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MIT Technology Review

Sierra Leone’s “blockchain vote” sounds neat, but don’t get carried away

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Last week, the West African nation became the first to use blockchain technology as part of a presidential election. But contrary to some headlines, the vote wasn’t “blockchain-powered”— it was only blockchain-verified, and only sort of, at that.

The actual news:  Agora, a Swiss company with a proprietary blockchain-based voting system, was one of the “accredited observers” providing an independent vote count for comparison to the main tally, according to CoinDesk. And the system only tracked votes cast in the country’s most populous district. But it did generate good press for the company, which is also pitching the software to other countries in Africa and Europe.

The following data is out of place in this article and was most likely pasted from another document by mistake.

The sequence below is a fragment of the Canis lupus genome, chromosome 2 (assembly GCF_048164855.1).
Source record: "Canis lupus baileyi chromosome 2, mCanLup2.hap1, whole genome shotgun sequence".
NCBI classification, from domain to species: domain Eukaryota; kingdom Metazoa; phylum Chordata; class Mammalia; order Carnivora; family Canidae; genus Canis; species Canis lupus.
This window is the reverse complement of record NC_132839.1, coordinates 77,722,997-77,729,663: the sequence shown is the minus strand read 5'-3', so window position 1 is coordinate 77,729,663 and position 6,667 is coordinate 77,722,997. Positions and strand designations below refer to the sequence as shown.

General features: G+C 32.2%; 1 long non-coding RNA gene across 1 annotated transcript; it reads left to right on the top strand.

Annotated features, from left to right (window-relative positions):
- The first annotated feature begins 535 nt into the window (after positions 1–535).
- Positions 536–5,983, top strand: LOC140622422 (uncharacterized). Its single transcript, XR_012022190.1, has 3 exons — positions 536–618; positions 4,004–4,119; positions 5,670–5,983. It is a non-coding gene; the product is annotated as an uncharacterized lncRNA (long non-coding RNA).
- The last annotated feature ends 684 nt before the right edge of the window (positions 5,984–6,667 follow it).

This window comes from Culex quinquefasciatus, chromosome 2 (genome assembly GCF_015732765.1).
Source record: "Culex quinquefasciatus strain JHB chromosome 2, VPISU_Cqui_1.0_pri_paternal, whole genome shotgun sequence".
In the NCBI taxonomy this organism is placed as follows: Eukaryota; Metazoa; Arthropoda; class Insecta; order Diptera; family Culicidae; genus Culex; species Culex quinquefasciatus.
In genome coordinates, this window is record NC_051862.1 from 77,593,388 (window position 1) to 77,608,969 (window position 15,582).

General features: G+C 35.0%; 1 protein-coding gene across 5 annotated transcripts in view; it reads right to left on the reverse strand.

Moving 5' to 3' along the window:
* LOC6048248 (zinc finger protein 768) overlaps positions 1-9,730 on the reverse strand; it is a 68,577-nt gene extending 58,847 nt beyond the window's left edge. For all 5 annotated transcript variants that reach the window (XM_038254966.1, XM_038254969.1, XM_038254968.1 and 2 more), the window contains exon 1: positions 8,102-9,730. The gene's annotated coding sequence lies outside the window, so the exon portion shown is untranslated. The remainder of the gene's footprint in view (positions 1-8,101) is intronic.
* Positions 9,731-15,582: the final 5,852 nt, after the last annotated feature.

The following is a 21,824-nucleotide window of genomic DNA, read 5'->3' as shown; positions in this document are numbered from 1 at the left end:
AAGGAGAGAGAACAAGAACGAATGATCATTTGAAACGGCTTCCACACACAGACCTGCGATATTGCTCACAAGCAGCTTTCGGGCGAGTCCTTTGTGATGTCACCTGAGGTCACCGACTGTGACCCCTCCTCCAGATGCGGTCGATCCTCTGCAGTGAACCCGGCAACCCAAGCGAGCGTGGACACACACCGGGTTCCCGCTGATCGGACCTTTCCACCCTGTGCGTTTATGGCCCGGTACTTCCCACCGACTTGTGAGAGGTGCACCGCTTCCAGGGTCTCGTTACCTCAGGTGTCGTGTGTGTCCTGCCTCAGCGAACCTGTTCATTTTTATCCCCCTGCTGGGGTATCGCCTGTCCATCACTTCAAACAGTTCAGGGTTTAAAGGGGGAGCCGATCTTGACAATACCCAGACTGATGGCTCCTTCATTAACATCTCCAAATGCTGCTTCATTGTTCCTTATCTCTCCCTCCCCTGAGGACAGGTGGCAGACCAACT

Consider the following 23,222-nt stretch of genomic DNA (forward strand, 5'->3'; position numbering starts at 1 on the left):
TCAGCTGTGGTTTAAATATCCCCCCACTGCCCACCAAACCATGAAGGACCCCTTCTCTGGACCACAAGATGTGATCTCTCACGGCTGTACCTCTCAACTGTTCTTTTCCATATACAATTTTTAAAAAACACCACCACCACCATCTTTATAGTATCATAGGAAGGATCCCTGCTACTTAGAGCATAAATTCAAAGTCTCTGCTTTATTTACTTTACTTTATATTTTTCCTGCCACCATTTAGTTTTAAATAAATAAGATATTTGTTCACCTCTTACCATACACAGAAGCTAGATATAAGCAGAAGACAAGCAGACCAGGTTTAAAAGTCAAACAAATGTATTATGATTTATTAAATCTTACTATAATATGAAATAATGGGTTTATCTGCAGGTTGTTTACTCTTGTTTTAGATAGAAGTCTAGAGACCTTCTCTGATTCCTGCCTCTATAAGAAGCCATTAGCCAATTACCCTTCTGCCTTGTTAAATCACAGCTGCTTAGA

Why it matters: Blockchain technology has real potential for elections, since it can be used to create tamper-proof audit trails. Sierra Leone’s test was at least a step in the right direction.

But: How the data is entered in the first place is crucial. In Sierra Leone, 280 designated individuals manually counted votes and wrote the data to a permissioned blockchain—which could in theory allow those humans to tamper with the numbers. Agora’s CEO told CoinDesk that future versions will further reduce openings for fraud.